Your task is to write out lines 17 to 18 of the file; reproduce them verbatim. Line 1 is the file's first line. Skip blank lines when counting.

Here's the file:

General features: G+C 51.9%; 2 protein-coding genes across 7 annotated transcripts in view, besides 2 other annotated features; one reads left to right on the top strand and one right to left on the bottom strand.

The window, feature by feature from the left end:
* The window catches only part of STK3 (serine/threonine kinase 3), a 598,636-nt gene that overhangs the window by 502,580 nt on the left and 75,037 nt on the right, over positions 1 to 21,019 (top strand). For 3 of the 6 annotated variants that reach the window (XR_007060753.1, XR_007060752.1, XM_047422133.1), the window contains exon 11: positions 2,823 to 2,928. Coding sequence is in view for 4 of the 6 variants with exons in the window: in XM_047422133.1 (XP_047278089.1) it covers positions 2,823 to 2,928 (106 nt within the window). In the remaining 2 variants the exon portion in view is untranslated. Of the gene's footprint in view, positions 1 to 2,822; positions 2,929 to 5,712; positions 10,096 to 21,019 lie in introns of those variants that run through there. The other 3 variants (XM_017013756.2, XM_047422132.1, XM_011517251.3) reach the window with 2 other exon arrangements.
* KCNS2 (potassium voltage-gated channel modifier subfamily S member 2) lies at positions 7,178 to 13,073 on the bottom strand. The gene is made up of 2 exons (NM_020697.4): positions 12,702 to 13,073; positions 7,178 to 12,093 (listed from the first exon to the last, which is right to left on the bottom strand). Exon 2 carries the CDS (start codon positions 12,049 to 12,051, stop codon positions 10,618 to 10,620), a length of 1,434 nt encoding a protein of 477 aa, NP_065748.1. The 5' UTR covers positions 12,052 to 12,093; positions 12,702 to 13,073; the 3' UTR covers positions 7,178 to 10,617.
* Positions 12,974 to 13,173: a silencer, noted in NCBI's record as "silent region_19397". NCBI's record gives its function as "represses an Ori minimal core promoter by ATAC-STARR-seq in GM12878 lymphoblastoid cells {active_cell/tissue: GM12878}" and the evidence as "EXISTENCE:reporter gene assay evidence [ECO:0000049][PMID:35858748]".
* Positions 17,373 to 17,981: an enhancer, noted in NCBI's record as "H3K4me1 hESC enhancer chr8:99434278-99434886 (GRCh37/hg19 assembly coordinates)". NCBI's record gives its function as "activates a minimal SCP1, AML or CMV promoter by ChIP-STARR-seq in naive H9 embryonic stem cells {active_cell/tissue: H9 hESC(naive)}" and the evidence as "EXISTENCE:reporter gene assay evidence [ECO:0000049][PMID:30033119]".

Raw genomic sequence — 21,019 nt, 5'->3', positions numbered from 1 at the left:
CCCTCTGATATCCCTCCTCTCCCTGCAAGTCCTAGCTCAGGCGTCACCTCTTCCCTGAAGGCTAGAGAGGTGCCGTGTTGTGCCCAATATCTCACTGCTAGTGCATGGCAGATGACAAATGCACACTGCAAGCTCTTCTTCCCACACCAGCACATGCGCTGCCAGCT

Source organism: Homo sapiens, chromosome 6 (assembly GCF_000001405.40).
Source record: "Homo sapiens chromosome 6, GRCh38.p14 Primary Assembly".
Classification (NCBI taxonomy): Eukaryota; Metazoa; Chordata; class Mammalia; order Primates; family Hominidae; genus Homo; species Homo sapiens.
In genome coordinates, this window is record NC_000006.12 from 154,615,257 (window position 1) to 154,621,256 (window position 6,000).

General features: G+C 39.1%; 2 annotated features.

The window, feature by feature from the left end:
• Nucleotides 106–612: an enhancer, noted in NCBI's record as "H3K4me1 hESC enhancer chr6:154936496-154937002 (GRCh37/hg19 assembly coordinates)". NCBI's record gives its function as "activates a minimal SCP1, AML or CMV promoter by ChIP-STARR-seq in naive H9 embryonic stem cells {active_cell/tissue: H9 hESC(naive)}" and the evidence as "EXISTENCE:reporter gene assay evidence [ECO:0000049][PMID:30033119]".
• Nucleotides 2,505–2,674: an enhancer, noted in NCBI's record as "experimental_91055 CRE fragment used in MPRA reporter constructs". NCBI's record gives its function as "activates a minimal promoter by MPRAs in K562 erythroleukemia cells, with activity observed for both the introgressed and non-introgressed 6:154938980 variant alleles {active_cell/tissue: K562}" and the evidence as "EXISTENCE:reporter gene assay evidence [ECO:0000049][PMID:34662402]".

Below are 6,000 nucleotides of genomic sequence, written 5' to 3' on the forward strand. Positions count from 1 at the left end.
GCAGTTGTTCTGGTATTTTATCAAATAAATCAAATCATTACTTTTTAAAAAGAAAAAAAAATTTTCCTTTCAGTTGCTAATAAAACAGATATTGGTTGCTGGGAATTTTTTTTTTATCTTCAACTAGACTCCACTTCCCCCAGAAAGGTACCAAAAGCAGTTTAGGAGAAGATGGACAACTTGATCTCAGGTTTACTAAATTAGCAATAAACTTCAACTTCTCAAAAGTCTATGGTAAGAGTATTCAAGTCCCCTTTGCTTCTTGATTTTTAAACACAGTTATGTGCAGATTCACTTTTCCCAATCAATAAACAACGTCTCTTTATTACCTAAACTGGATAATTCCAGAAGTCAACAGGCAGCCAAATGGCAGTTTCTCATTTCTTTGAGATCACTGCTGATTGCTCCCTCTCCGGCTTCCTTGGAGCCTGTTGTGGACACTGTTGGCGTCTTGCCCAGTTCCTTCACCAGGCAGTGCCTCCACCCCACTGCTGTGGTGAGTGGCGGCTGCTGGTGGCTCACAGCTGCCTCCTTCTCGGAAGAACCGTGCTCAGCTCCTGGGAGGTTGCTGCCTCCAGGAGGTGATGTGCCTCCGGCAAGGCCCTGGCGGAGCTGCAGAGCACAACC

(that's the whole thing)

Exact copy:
Below are 6,000 nucleotides of genomic sequence, written 5' to 3' on the forward strand. Positions count from 1 at the left end.
GCAGTTGTTCTGGTATTTTATCAAATAAATCAAATCATTACTTTTTAAAAAGAAAAAAAAATTTTCCTTTCAGTTGCTAATAAAACAGATATTGGTTGCTGGGAATTTTTTTTTTATCTTCAACTAGACTCCACTTCCCCCAGAAAGGTACCAAAAGCAGTTTAGGAGAAGATGGACAACTTGATCTCAGGTTTACTAAATTAGCAATAAACTTCAACTTCTCAAAAGTCTATGGTAAGAGTATTCAAGTCCCCTTTGCTTCTTGATTTTTAAACACAGTTATGTGCAGATTCACTTTTCCCAATCAATAAACAACGTCTCTTTATTACCTAAACTGGATAATTCCAGAAGTCAACAGGCAGCCAAATGGCAGTTTCTCATTTCTTTGAGATCACTGCTGATTGCTCCCTCTCCGGCTTCCTTGGAGCCTGTTGTGGACACTGTTGGCGTCTTGCCCAGTTCCTTCACCAGGCAGTGCCTCCACCCCACTGCTGTGGTGAGTGGCGGCTGCTGGTGGCTCACAGCTGCCTCCTTCTCGGAAGAACCGTGCTCAGCTCCTGGGAGGTTGCTGCCTCCAGGAGGTGATGTGCCTCCGGCAAGGCCCTGGCGGAGCTGCAGAGCACAACC